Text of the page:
|8 Oct 2012
|12:30pm - 2:00pm
|CRASSH Meeting Room
Dr Christos Lynteris
The seminar will examine how scientific interpretations of late 19th century and early 20th century Mongol and Buryat engagement with plague vectors in Inner Asia constitutes an act of epistemological enclosure that renders human life outside set boundaries of what cannot not-be-known unthinkable and unintelligible. Arguing against the medical anthropological mainstream seeking to establish the value of native knowledge in terms of Western scientific understandings of infectious diseases, the seminar will underline the importance of the impotentiality of knowledge as a subject for anthropological investigation.
About Christos Lynteris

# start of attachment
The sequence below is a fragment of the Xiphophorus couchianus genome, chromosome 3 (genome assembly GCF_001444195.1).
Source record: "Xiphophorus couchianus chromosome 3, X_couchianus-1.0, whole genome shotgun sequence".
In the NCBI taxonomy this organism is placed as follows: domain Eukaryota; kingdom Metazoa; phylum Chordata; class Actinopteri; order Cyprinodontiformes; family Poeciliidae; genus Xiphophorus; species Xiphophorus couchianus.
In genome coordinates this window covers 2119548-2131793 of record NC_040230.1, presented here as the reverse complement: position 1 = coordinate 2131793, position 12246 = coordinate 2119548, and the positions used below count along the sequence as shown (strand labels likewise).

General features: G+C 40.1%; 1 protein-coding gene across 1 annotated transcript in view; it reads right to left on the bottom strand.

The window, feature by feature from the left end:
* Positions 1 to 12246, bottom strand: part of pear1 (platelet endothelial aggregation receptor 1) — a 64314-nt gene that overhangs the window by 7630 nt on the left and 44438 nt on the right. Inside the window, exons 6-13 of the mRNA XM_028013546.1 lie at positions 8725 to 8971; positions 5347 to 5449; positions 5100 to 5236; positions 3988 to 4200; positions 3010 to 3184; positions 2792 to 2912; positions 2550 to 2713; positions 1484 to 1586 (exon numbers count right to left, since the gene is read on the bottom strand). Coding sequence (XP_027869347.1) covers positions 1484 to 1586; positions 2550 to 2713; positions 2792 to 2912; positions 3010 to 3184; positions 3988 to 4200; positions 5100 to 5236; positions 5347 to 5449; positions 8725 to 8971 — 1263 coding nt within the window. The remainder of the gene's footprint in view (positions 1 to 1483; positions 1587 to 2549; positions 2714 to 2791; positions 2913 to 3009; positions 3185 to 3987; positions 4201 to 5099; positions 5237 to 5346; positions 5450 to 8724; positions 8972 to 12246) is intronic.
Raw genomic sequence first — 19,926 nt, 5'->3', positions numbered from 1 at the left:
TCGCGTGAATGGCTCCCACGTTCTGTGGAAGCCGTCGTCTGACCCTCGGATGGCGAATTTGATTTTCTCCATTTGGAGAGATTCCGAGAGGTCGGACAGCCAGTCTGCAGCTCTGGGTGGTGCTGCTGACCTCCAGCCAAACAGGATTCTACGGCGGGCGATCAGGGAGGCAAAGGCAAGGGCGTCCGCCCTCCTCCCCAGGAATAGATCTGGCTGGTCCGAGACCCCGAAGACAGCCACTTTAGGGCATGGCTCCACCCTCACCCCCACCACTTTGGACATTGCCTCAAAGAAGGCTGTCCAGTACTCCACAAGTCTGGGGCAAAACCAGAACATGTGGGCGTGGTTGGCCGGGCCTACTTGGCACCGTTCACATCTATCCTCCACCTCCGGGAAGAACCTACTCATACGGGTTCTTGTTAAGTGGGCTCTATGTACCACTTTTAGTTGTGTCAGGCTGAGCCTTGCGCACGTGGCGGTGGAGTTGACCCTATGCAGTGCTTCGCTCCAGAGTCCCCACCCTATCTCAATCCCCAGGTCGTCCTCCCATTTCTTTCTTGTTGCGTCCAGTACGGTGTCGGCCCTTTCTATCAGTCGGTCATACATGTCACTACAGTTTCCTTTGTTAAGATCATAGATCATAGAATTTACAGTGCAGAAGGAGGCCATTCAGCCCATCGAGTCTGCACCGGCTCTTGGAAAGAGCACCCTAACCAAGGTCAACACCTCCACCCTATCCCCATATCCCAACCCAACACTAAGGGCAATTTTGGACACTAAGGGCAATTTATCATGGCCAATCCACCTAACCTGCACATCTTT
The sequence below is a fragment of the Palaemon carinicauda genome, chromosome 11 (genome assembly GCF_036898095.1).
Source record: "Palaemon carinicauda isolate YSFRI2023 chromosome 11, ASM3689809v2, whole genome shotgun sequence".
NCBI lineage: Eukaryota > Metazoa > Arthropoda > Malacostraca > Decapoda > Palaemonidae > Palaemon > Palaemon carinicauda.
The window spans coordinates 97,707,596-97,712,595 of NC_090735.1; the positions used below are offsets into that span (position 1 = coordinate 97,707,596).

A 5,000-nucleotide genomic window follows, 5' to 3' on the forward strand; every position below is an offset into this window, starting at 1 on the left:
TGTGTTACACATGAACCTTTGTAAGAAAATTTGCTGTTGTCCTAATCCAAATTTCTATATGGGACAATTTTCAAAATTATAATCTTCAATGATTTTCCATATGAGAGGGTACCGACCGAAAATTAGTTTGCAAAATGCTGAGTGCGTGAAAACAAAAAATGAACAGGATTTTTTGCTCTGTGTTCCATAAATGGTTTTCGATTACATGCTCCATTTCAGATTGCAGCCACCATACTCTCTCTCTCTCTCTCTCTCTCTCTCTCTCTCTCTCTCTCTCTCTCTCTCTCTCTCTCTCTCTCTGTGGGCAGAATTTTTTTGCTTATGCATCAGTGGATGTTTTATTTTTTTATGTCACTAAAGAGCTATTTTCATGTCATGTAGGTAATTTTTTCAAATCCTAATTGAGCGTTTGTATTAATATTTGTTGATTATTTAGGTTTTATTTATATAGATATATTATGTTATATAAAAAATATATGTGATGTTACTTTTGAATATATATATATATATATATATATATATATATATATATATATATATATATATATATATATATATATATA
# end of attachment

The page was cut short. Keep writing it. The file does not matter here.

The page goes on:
Christos has been at CRASSH since October 2011. His research focuses on the neglected transregional socio-ecological aspects of pneumonic plague in Inner Asia. From Tibet through Qinghai, Mongolia and Manchuria, to the South Siberian steppes of Transbaikalia, societies as diverse as Buryat herders, Mongol hunters and Tibetan nomads share their environment with the natural reservoir of Yersinia pestis: marmots. His book The Spirit of Selflessness in Maoist China: Socialist Medicine and the New Man, Palgrave/Macmillan will be published in October 2012.
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